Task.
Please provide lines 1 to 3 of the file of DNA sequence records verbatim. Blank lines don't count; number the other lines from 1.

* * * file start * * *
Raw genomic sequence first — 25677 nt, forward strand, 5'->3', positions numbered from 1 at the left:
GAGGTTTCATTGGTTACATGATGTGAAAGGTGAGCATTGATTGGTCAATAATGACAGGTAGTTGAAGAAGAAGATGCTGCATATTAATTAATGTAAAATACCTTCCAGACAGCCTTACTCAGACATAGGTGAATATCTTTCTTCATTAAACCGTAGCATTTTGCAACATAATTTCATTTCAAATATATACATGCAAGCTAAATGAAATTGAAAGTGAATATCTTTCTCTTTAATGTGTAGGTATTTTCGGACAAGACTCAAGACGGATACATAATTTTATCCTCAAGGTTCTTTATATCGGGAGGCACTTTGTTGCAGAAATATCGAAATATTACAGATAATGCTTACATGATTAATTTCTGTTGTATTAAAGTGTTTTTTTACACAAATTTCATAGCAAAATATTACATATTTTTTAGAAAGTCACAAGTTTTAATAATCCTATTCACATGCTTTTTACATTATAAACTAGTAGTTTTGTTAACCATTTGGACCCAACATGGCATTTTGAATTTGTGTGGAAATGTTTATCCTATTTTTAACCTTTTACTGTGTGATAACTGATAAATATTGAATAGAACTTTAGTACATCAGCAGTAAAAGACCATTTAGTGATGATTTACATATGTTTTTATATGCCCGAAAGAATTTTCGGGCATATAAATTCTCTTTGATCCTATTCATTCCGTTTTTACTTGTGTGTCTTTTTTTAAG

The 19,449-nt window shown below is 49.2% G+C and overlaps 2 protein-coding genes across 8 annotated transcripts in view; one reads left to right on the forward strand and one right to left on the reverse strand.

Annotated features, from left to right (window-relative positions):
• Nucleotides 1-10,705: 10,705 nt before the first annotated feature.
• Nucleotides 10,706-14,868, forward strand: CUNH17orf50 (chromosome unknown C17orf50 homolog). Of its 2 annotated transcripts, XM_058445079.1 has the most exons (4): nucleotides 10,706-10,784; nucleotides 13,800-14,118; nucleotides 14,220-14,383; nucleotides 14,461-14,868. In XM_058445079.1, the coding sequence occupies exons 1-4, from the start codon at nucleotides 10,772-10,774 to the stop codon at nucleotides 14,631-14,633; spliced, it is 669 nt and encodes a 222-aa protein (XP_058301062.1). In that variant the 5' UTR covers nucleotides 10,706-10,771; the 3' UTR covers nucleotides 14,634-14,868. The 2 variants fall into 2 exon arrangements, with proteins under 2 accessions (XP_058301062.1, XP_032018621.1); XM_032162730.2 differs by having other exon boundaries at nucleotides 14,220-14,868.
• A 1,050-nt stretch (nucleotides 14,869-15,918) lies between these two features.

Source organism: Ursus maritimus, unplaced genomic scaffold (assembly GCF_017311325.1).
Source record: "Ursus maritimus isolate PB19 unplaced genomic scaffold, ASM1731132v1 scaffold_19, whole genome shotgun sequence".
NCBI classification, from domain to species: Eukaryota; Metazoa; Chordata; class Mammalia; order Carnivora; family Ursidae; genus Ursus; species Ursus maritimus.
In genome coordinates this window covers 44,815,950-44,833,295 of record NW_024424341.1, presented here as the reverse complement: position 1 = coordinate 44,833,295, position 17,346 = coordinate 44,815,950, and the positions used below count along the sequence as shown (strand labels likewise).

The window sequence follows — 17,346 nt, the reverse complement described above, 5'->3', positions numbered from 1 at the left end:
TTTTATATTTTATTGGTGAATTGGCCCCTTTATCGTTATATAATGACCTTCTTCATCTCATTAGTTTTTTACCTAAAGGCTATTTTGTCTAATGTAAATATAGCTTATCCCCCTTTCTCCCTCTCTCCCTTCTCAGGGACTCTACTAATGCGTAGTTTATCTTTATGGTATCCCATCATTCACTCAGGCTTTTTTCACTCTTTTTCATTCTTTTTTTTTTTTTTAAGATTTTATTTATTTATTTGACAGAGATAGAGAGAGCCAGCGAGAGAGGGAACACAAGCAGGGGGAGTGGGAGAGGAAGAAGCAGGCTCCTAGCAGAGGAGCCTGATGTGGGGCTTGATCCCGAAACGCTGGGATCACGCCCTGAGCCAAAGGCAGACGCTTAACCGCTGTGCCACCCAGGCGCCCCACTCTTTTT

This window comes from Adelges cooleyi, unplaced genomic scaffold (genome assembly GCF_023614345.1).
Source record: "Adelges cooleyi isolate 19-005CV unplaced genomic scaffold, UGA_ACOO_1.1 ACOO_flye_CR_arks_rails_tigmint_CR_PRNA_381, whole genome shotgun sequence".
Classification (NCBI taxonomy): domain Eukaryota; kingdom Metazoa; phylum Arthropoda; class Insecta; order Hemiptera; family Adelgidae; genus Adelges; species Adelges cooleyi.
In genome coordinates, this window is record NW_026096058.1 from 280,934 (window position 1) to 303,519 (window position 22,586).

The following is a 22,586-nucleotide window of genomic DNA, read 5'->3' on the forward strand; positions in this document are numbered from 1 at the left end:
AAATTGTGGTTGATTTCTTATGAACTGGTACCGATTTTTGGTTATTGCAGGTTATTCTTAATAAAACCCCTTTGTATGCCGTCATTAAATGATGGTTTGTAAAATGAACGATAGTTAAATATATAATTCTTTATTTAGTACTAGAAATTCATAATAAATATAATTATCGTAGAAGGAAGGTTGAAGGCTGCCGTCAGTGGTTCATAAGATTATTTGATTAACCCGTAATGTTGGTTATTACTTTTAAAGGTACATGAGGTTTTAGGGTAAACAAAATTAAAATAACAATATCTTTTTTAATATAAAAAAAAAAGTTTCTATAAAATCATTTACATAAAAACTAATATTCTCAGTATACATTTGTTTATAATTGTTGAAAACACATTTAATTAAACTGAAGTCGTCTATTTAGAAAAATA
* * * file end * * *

Raw genomic sequence first — 25677 nt, forward strand, 5'->3', positions numbered from 1 at the left:
GAGGTTTCATTGGTTACATGATGTGAAAGGTGAGCATTGATTGGTCAATAATGACAGGTAGTTGAAGAAGAAGATGCTGCATATTAATTAATGTAAAATACCTTCCAGACAGCCTTACTCAGACATAGGTGAATATCTTTCTTCATTAAACCGTAGCATTTTGCAACATAATTTCATTTCAAATATATACATGCAAGCTAAATGAAATTGAAAGTGAATATCTTTCTCTTTAATGTGTAGGTATTTTCGGACAAGACTCAAGACGGATACATAATTTTATCCTCAAGGTTCTTTATATCGGGAGGCACTTTGTTGCAGAAATATCGAAATATTACAGATAATGCTTACATGATTAATTTCTGTTGTATTAAAGTGTTTTTTTACACAAATTTCATAGCAAAATATTACATATTTTTTAGAAAGTCACAAGTTTTAATAATCCTATTCACATGCTTTTTACATTATAAACTAGTAGTTTTGTTAACCATTTGGACCCAACATGGCATTTTGAATTTGTGTGGAAATGTTTATCCTATTTTTAACCTTTTACTGTGTGATAACTGATAAATATTGAATAGAACTTTAGTACATCAGCAGTAAAAGACCATTTAGTGATGATTTACATATGTTTTTATATGCCCGAAAGAATTTTCGGGCATATAAATTCTCTTTGATCCTATTCATTCCGTTTTTACTTGTGTGTCTTTTTTTAAG

The 19,449-nt window shown below is 49.2% G+C and overlaps 2 protein-coding genes across 8 annotated transcripts in view; one reads left to right on the forward strand and one right to left on the reverse strand.